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A BOSTON GLOBE BEST POETRY BOOK OF 2011The poems in this collection inhabit several countries or no country at all, but many are concerned with boundaries: between words and silence, one person and another, today and tomorrow, freedom and fear. Although the poems rarely employ traditional forms of rhyme and repetition, their sound is the engine that propels them, while invented visual shapes intensify the experience of reading. All of these experiments are concerned with how art works, what it requires of us, and what it gives back. As the cow in a gallery tells the viewer: "Feed me, please, / your possibilities, / and I will fatten you."
Like the promise of its title, All This Could Be Yours is full of elusive gifts. Joshua Trotter's debut collection is a metaphysical hall of windows that seem to be mirrors and mirrors presenting themselves as windows.
Bringing together for the first time in English a selection of poems from his two previously published collections, Kapuscinski offers up a thoughtful, philosophical verse, often aphoristic in tone and structure, that is engaged politically, morally, and viscerally with the world around him. Translated from the Polish.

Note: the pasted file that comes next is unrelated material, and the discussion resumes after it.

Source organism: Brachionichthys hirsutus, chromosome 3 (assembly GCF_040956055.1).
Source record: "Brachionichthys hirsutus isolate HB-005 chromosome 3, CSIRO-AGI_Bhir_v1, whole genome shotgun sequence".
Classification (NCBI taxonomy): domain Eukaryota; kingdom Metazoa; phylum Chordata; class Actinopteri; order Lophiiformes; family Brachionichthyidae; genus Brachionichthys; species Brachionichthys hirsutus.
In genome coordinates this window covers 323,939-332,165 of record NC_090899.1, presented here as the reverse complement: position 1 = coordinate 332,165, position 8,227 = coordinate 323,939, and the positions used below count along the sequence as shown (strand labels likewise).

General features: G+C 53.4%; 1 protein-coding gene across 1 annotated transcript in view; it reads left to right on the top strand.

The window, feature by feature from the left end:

From Sarajevo, with Sorrow restores all that is offensive, despairing and necessary to our understanding of war by capturing the poems' original power and humanity. This collection contains both previously unpublished poems, written "under the candlelight" of the siege, and new poems returning to the sniper's alleys and bunkers of Sarajevo. This is a disturbingly resonant, timely and important collection.
Bringing together Eric Ormsby's entire poetic oeuvre thus far, including a healthy selection of previously unpublished poems, Time's Covenant is timeless, by one of America's best poets. Essential reading.
In 1910 Lawrence J. Burpee published an anthology of 100 Canadian Sonnets. Poet and critic Zachariah Wells figured it was high time for an update on that dusty tome. In Jailbreaks, Wells has gathered 99 of his favourite sonnets written by Canadians, from the 19th century to the present day.
My Town brings together more than 70 snapshots of the people and places that have called Windsor home. More than this, they have made Windsor, for better and for worse, the city it is today. Some of these faces you will recognize; others will have slipped beneath the radar. Marty has sought them out and made their stories his own.